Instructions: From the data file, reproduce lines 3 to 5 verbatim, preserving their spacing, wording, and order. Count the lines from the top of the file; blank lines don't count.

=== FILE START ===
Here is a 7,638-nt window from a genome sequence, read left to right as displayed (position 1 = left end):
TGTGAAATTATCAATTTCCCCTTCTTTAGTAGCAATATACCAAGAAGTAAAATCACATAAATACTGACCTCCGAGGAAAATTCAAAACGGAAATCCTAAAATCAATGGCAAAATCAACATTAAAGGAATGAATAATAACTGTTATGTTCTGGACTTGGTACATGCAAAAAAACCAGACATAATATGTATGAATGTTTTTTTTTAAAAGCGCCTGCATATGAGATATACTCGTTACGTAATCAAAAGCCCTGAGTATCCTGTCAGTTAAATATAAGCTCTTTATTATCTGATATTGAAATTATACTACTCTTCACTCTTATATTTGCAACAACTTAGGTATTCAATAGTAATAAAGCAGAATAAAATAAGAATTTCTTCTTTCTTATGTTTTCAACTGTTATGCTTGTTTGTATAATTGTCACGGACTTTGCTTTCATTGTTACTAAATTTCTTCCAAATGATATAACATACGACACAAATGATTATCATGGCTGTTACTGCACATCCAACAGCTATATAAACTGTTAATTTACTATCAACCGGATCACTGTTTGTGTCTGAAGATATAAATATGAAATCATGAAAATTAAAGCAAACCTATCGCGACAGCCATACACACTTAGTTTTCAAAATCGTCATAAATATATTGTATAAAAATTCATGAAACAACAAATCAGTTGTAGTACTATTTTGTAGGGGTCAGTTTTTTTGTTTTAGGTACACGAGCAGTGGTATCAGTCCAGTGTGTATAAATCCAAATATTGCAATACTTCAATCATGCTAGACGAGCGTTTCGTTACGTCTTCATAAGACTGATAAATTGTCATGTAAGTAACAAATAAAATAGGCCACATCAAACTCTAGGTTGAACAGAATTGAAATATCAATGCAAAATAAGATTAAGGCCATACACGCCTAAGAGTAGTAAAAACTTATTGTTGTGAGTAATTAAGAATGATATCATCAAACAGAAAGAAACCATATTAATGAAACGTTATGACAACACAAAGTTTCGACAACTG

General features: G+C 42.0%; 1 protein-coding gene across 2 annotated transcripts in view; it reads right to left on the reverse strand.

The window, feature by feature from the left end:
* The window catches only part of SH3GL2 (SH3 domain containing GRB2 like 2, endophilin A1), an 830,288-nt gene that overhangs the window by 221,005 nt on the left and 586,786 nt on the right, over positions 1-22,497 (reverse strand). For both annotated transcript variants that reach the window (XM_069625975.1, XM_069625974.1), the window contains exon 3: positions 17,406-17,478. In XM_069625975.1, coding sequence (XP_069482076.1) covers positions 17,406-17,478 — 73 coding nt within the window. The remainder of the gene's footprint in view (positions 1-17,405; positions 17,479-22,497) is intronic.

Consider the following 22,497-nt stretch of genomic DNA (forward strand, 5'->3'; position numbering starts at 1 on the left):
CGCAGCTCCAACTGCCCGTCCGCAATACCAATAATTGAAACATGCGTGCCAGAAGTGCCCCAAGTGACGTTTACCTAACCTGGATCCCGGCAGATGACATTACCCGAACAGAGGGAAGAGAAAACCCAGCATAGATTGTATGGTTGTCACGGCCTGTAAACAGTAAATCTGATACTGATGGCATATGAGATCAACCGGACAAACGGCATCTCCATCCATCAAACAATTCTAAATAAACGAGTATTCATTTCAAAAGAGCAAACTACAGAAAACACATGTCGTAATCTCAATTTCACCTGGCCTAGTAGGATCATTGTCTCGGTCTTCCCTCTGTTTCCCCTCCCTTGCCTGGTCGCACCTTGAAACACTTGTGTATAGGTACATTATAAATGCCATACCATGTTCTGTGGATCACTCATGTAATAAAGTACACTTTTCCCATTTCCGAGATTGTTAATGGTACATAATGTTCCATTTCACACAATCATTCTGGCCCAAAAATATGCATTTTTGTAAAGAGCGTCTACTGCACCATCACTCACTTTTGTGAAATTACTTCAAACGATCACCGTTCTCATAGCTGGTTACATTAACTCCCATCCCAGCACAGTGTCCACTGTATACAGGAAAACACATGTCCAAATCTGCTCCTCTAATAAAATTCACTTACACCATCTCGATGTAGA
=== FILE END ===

General features: G+C 42.0%; 1 protein-coding gene across 2 annotated transcripts in view; it reads right to left on the reverse strand.

The window, feature by feature from the left end:
* The window catches only part of SH3GL2 (SH3 domain containing GRB2 like 2, endophilin A1), an 830,288-nt gene that overhangs the window by 221,005 nt on the left and 586,786 nt on the right, over positions 1-22,497 (reverse strand). For both annotated transcript variants that reach the window (XM_069625975.1, XM_069625974.1), the window contains exon 3: positions 17,406-17,478. In XM_069625975.1, coding sequence (XP_069482076.1) covers positions 17,406-17,478 — 73 coding nt within the window. The remainder of the gene's footprint in view (positions 1-17,405; positions 17,479-22,497) is intronic.